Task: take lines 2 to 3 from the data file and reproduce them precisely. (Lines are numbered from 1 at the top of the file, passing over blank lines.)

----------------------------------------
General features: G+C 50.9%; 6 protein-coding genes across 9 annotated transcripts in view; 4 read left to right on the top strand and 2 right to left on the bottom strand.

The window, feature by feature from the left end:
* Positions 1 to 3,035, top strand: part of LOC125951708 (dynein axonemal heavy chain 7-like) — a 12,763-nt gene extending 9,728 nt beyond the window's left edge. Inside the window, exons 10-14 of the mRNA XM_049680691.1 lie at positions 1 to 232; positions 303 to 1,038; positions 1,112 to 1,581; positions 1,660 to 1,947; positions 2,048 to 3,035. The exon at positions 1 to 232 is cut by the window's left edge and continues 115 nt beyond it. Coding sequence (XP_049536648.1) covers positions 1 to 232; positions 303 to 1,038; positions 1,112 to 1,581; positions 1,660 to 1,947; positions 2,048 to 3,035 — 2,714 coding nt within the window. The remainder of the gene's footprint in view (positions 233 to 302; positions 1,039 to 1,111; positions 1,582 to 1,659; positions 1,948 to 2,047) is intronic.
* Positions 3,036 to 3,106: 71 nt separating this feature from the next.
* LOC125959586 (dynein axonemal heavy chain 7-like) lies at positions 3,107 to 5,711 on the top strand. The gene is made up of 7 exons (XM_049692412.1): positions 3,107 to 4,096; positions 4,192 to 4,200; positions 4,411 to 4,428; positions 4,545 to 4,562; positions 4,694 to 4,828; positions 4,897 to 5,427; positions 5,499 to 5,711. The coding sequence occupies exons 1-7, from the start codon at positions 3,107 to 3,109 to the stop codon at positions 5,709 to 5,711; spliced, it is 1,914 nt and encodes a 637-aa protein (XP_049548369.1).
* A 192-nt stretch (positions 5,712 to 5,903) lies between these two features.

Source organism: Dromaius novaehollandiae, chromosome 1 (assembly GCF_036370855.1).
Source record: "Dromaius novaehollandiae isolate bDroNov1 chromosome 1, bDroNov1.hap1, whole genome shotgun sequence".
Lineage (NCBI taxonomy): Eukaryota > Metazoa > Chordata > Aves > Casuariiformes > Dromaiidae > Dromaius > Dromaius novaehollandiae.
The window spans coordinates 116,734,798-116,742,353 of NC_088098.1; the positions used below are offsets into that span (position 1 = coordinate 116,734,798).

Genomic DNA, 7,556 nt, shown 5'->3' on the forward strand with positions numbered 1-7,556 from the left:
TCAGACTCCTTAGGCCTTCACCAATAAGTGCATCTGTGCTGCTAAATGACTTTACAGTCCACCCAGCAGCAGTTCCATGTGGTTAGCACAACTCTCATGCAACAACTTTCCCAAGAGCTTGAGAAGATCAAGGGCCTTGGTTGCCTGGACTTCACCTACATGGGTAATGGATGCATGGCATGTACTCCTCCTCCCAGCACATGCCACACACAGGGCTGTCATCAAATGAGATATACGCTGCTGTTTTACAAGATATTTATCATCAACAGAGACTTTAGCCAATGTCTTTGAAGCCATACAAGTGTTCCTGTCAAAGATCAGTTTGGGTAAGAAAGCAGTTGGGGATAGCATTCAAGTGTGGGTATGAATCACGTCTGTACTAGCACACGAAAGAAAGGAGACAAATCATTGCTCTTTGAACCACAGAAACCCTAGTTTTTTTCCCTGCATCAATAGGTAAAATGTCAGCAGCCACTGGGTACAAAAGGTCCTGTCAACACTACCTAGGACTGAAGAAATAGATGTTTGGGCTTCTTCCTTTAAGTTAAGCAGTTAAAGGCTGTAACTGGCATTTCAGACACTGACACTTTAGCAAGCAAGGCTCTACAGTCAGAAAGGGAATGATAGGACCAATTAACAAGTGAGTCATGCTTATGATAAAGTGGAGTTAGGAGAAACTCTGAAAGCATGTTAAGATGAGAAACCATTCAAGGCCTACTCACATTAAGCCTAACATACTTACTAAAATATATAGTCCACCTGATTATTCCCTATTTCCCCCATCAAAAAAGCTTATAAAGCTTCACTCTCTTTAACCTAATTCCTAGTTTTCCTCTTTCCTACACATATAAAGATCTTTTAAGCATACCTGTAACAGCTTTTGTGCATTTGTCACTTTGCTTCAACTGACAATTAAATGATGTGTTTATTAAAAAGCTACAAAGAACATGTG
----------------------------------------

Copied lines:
The window, feature by feature from the left end:
* Positions 1 to 3,035, top strand: part of LOC125951708 (dynein axonemal heavy chain 7-like) — a 12,763-nt gene extending 9,728 nt beyond the window's left edge. Inside the window, exons 10-14 of the mRNA XM_049680691.1 lie at positions 1 to 232; positions 303 to 1,038; positions 1,112 to 1,581; positions 1,660 to 1,947; positions 2,048 to 3,035. The exon at positions 1 to 232 is cut by the window's left edge and continues 115 nt beyond it. Coding sequence (XP_049536648.1) covers positions 1 to 232; positions 303 to 1,038; positions 1,112 to 1,581; positions 1,660 to 1,947; positions 2,048 to 3,035 — 2,714 coding nt within the window. The remainder of the gene's footprint in view (positions 233 to 302; positions 1,039 to 1,111; positions 1,582 to 1,659; positions 1,948 to 2,047) is intronic.